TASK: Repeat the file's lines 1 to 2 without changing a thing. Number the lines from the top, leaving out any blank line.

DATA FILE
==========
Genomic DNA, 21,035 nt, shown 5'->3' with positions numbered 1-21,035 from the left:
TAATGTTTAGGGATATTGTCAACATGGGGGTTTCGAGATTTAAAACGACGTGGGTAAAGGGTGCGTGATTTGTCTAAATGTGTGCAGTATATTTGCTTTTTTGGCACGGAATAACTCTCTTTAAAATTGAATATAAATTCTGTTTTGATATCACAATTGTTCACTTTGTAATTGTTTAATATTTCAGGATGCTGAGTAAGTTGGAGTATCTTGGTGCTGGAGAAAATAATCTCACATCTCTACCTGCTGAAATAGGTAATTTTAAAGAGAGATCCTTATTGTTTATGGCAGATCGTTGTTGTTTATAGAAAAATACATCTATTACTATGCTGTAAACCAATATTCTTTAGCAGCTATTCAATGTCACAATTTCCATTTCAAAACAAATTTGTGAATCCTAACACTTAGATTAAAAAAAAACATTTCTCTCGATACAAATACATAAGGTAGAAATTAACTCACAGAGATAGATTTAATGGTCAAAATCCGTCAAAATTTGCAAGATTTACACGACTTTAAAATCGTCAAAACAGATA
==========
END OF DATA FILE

Genomic DNA, 21,035 nt, shown 5'->3' with positions numbered 1-21,035 from the left:
TAATGTTTAGGGATATTGTCAACATGGGGGTTTCGAGATTTAAAACGACGTGGGTAAAGGGTGCGTGATTTGTCTAAATGTGTGCAGTATATTTGCTTTTTTGGCACGGAATAACTCTCTTTAAAATTGAATATAAATTCTGTTTTGATATCACAATTGTTCACTTTGTAATTGTTTAATATTTCAGGATGCTGAGTAAGTTGGAGTATCTTGGTGCTGGAGAAAATAATCTCACATCTCTACCTGCTGAAATAGGTAATTTTAAAGAGAGATCCTTATTGTTTATGGCAGATCGTTGTTGTTTATAGAAAAATACATCTATTACTATGCTGTAAACCAATATTCTTTAGCAGCTATTCAATGTCACAATTTCCATTTCAAAACAAATTTGTGAATCCTAACACTTAGATTAAAAAAAAACATTTCTCTCGATACAAATACATAAGGTAGAAATTAACTCACAGAGATAGATTTAATGGTCAAAATCCGTCAAAATTTGCAAGATTTACACGACTTTAAAATCGTCAAAACAGATA